ROH and the Verfremdungseffekt
“There’s something missing,” sang Kurt Streit as Jimmy McIntyre in the Royal Opera House presentation of Bert Brecht and Kurt Weill’s Rise and Fall of the city of Mahagonny. He was right. What was missing was any acknowledgment of what differentiates this work from the run-of-the-mill productions we usually see on the ROH stage.
Because this production was a travesty of Brecht and Weill.
The most obvious issue is the bel canto vocal style adopted by all the singers. Associated with the work of Rossini, bel canto was deprecated by Brecht as being “culinary”, the major features of which are “prosodic singing (use of accent and emphasis), matching register and tonal quality of the voice to the emotional content of the words, phrasing based on the insertion of grammatical and rhetorical pauses, delivery varied by several types of legato and staccato, a liberal application of more than one type of portamento, and vibrato” (Wikipedia), notably most of all in this production notably as a warbling vibrato notably on high notes, expressing not the content of what is being sung, but the beauty of the performer’s voice.
In a sense, the artificiality of bel canto might be thought to exemplify Brecht’s dictum that “The actor must not only sing, but show a man singing. . . His aim is . . . to show gestures that are so to speak the habits and usage of the body.” (Notes to the Threepenny Opera)
Though the most eminent performers in what Roswitha Mueller described as the anti-opera of Mahagonny (The Cambridge Companion to Bertolt Brecht, Cambridge University Press, 2006) – Lotte Lenya, for instance, or Ernst Busch – are no longer with us, there are other vocal artisans still living who might have fitted more appropriately into a more faithful representation of the Brechtian aesthetic, such a Gisela May or Ute Lemper (interesting to compare the latter’s different interpretations of Alabama Song on Youtube). They could also be found in the ranks of jazz.
“As for the melody,” Brecht wrote elsewhere, “it must not be followed blindly: there is a kind of speaking-against-the-music which can have strong effects, the results of a stubborn, incorruptible sobriety which is independent of music and rhythm. If he drops into the melody it must be an event.” He could have been describing a jazz vocalist, though many of the greatest practitioners of that craft (Sinatra, Ella, Billy Holiday) are also no longer with us.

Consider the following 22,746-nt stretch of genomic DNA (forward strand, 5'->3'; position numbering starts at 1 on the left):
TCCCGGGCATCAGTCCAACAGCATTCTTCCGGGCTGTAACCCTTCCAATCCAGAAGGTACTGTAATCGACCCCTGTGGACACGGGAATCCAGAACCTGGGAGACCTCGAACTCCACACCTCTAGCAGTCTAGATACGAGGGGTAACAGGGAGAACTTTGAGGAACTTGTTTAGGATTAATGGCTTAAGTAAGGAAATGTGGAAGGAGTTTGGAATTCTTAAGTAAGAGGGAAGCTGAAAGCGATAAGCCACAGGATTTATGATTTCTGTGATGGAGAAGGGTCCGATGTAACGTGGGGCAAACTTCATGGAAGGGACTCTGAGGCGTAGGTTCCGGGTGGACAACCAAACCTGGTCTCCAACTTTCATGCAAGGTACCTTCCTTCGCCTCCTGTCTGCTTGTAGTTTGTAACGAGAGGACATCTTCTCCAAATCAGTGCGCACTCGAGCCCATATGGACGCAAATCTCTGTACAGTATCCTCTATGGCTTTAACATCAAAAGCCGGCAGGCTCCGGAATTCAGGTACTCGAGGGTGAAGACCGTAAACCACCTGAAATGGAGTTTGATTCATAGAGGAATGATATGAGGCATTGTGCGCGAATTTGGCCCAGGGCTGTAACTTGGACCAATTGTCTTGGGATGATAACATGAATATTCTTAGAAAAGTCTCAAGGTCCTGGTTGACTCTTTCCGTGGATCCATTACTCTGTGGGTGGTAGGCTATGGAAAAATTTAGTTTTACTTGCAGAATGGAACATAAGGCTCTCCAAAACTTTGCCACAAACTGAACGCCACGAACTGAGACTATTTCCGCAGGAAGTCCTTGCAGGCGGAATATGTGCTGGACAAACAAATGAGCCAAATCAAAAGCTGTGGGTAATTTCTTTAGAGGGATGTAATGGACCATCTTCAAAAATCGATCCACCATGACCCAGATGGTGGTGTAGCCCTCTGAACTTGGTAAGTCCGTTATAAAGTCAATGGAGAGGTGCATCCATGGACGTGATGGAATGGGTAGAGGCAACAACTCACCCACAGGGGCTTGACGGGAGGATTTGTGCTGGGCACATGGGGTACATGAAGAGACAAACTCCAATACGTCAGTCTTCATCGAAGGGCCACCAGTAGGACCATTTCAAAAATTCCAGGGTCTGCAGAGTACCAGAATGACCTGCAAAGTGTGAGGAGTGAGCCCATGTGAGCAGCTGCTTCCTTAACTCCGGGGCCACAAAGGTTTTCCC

It was ironic that the ROH website pictured David Bowie in its coverage of the history of The Alabama Song, since the performances by Bowie or the late Jim Morrison come closer to the energy of the original. Marianne Faithfull might have made a good Jenny; after all, she made a reasonable fist of Anna in The Seven Deadly Sins.
Just as our ears have been so conditioned by constant exposure to the tempered scale that any performance utilising a non-tempered scale (eg Terry Riley’s Sri Camel, Pop Maynard’s Rolling in the Dew) sounds out-of-tune to us, bel canto is regarded as the ne plus ultra of contemporary vocalising, but it is just as artificial. One thinks of Kathleen Ferrier fog-horning her way through Ma Bonny Lad, the song I heard many years before Ferrier’s recording as a five-year-old in a Whitley Bay schoolyard, Kiri Te Kanawa struggling with the songs of Maria in Bernstein’s West Side Story; they just don’t get it.
Nor did Kurt Streit. Nor especially Christine Rice’s Jenny. Even when one knows the words (such as they are), her warbling in Alabama Song gets in the way of the whorish characterisation, and no amount of dry humping with the male members of the chorus can convince us otherwise. (Though far from perfect, the performance by Inga Lisa Lehr on Youtube is better than Rice’s. She’s no Lenya, of course, but then who is?)
This discrepancy was even more evident in Rice’s performance of As You Make Your Bed (Meine Herren, meine Mutter prägte in the original German), which might well be said to apotheosize the moral (or immoral) of the piece, in its echo of the act one finale: “If someone walks on, then it’s me, and if someone gets walked on, then it’s you.”
Interestingly, it was Willard White (who was in a previous Madrid production) whose vocalising interfered least with the Weillian demands of the piece. Perhaps because he had less to prove than other leading members of the cast, he spared us any pyrotechnical irrelevancies, just singing the bloody words, and so his personality was less intrusive.
Nor was the wrongness of the vocals the only thing wrong with this production; in fact, it was symptomatic of the entire enterprise (perhaps, in the spirit of the text, one should call it the entire ROH business). Yes, Brecht did indeed call Mahoganny an opera, but he was redefining the term as EPIC opera, in which music interpreted the words rather than intensifying them.
In his notes to Mahagonny he wrote: